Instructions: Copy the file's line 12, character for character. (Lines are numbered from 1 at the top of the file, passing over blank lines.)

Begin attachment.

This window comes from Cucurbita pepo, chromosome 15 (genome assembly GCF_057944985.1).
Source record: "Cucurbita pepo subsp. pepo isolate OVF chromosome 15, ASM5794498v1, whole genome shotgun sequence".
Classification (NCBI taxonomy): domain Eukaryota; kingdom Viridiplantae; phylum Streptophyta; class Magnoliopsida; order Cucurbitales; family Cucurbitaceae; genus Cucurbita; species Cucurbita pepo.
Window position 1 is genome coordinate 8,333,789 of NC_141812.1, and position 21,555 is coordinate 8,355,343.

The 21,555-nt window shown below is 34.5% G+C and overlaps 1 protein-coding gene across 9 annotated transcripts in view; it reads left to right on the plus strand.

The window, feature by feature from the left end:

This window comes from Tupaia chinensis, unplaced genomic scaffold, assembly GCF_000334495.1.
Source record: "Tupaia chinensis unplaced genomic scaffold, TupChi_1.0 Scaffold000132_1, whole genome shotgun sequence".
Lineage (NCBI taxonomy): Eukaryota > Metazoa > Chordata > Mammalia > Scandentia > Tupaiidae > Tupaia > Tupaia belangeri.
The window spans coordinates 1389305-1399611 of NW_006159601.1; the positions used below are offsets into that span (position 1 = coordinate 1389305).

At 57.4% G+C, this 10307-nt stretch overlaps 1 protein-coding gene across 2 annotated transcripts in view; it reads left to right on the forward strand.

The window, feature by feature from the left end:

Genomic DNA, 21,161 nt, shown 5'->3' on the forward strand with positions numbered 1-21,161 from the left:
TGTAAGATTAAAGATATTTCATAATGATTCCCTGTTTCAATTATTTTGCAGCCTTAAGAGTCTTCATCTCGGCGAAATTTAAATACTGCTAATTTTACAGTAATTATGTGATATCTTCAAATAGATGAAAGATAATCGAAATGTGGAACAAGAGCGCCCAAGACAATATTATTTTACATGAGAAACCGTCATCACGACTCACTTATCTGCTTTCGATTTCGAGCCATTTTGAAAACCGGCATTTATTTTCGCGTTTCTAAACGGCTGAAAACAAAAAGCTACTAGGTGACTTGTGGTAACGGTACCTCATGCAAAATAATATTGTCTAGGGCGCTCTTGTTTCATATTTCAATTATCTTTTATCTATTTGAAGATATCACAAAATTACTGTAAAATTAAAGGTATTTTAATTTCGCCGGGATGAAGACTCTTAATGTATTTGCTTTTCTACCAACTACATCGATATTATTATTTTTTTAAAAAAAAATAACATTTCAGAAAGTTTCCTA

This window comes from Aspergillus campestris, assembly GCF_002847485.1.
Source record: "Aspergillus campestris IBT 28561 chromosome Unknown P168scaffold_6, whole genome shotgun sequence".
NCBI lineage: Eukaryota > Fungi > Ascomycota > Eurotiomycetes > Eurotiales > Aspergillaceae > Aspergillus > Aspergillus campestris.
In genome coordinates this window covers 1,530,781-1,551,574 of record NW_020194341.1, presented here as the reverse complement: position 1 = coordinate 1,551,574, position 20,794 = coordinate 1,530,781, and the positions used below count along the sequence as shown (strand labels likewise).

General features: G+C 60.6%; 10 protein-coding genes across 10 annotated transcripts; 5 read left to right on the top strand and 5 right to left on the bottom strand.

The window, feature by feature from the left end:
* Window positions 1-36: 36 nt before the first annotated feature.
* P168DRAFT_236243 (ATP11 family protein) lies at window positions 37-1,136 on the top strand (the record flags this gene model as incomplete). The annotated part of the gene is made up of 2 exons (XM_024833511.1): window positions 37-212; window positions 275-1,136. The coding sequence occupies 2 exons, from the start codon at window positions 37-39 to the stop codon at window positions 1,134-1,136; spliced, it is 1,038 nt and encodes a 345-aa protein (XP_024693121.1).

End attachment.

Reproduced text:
The window, feature by feature from the left end: